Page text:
Various observers throughout history have argued that there are influences on consciousness from other parts of the mind. These observers differ in the use of related terms, including: unconsciousness as a personal habit; being unaware and intuition. Terms related to semi-consciousness include: awakening, implicit memory, the subconscious, subliminal messages, trance, and hypnosis. Whilst sleep, sleep walking, delirium and coma may signal the presence of unconscious processes, that is different from an unconscious mind. Science is also in its infancy in exploring the limits of consciousness.

Historical overview

The idea of an unconscious mind originated in antiquity and has been explored across cultures. It was recorded between 2500 and 600 B.C in the Hindu texts known as the Vedas, found today in Ayurvedic medicine. In the Vedic worldview, consciousness is the basis of physiology and pure consciousness is "an abstract, silent, completely unified field of consciousness" within "an architecture of increasingly abstract, functionally integrated faculties or levels of mind".

Shakespeare explored the role of the unconscious in many of his plays, without naming it as such. Western philosophers such as Spinoza, Leibniz, Schopenhauer, and Nietzsche, developed a western view of mind which foreshadowed those of Freud though Schopenhauer was also influenced by his reading of the Vedas and the Jewish mysticism of the Kabbalah. Freud drew on his own Jewish roots to develop an interpersonal examination of the unconscious mind into an apparently new therapeutic intervention and its associated rationale, known as psychoanalysis.

Articulating the idea of something not conscious or actively denied to awareness with the symbolic constructs of language has been a process of human thought and interpersonal influence for millennia. Freud and his followers popularized unconscious motivation in a culture of the individual, of a self viewed as both separate and sufficient, which is a uniquely western world view akin to the survival of the fittest.

The resultant status of the unconscious mind may be viewed as a social construction - that the unconscious exists because people agree to behave as if it exists. Symbolic interactionism goes further and argues that people's selves (conscious and unconscious) though purposeful and creative are nevertheless social products .

Unconscious process and unconscious mind

Neuroscience is an unlikely place to find support for a proposition as adaptable as the unconscious mind. For example, "Researchers at Columbia University Medical Center have found that fleeting images of fearful faces - images that appear and disappear so quickly that they escape conscious awareness - produce unconscious anxiety that can be detected in the brain with the latest neuroimaging machines." The conscious mind is hundreds of milliseconds behind those unconscious processes.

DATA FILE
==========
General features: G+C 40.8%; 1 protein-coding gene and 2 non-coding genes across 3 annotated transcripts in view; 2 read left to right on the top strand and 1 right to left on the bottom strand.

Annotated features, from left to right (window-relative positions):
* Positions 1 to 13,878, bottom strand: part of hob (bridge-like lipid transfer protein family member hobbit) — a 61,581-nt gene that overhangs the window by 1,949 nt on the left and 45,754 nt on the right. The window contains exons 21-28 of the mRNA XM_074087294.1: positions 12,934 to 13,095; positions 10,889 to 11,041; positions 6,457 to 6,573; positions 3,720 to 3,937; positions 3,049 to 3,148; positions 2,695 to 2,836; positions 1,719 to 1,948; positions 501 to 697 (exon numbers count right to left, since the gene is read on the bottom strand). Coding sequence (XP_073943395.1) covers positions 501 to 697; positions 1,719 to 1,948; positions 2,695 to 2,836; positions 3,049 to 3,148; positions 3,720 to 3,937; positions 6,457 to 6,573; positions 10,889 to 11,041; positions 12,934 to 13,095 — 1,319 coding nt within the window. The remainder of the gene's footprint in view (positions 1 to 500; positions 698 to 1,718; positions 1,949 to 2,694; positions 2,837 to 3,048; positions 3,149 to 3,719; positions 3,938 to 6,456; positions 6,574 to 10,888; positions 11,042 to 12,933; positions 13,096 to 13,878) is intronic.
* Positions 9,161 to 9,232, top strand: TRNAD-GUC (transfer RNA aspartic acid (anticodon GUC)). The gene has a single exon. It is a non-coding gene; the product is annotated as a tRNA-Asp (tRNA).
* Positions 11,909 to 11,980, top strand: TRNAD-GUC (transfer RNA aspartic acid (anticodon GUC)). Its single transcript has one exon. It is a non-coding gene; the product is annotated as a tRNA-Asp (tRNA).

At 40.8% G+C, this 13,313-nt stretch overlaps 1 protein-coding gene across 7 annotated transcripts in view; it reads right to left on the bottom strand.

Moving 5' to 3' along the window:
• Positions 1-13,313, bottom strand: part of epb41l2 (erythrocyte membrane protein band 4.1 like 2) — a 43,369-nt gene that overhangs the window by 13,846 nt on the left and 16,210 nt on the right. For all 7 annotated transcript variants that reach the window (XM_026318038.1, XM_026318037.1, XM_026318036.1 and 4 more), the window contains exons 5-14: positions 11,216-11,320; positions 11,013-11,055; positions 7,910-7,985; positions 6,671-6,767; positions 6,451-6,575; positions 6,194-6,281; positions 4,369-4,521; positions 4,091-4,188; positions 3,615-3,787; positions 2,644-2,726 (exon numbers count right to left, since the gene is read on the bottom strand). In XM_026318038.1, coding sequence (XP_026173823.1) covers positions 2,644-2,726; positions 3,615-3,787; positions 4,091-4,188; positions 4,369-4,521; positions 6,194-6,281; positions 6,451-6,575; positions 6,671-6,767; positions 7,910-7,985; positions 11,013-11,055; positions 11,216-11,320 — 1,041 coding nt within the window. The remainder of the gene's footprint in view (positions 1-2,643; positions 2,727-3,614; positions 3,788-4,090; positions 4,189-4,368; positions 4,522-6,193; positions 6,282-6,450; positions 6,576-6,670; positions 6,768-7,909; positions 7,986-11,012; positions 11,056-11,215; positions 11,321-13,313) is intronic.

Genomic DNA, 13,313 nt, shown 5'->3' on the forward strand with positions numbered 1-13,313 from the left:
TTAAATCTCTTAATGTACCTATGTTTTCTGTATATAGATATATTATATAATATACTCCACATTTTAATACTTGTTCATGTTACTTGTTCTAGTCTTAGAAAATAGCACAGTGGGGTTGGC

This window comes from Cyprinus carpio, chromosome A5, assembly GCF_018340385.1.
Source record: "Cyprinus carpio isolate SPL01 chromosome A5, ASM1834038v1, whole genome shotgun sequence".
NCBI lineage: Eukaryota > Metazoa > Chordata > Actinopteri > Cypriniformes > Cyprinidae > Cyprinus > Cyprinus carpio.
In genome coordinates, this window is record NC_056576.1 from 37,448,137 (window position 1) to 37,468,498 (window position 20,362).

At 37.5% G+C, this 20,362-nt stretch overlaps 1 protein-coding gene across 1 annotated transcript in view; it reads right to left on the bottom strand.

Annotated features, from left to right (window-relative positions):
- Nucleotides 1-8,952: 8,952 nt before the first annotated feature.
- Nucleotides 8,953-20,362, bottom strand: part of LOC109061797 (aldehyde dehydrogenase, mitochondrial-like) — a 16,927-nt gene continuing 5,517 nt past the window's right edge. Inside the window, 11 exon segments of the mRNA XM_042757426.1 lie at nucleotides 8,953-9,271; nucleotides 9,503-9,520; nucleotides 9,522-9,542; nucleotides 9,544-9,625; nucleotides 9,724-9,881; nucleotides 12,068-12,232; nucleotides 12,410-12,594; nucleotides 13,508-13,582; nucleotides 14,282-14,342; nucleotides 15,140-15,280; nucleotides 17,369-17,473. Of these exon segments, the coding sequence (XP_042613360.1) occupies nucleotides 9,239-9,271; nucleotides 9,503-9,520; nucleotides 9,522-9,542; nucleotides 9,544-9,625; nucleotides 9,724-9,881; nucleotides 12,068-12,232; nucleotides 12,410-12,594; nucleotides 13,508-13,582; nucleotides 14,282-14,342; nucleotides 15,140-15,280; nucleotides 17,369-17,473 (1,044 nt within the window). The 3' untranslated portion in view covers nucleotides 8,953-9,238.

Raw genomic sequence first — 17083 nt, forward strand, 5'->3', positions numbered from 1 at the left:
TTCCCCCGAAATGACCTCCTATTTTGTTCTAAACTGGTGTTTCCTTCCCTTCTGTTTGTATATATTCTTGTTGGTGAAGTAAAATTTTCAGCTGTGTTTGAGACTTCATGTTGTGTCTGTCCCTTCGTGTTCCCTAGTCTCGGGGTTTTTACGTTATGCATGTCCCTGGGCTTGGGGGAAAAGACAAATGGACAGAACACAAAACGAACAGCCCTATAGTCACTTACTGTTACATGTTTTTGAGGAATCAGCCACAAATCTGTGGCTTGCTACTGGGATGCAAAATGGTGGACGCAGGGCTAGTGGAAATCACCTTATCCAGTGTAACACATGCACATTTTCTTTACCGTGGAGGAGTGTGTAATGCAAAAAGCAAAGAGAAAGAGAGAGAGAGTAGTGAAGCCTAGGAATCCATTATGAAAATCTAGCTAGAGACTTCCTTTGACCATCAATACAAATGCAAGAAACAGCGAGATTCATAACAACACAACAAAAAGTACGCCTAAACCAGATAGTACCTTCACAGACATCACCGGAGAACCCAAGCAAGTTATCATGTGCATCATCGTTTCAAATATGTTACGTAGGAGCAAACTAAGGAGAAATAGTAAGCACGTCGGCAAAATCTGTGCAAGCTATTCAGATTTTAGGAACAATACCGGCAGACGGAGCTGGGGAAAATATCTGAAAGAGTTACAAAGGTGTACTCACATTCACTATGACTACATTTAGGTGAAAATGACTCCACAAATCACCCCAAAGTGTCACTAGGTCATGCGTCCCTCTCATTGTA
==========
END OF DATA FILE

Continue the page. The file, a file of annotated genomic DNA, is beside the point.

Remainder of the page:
To understand that research a distinction has to be drawn between unconscious processes and the unconscious mind. They are not the same. Neuroscience is more likely to examine the former than the latter. The unconscious mind and its expected psychoanalytic contents are also different from unconsciousness, coma and a minimally conscious state. The differences in the uses of the term can be explained, to a degree, by different narratives about what we know. This is called epistemology - the study of knowledge - of how we know what we know. Science is as much a narrative as psychoanalysis and both rely on their own paradigm. One such paradigm is psychoanalytic theory

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This definition is part of a series that covers the topic of Subliminal Messaging and Subliminal Learning. The Official Guide to Subliminal Messaging and Subliminal Learning is Bradley Thompson, one of the world's leading experts in the world of subliminal messaging. He is author of the best-selling books, “Developing your Own Subliminal-Studio”; “Be Psychic” and "Lucid Dreaming in Seven Days”. Bradley is also developer of the Subliminal Power tool, used by Olympic athletes and business leaders across the globe. Bradley runs his own weekly Self-Development Newsletter and continues to develop world-leading self-help tools. Some of Bradley's more recent contributions include Subliminal CDs; Instant Hypnosis downloads; The Absolute Secret and the Lucid Dreaming Kit Motivator software and more.

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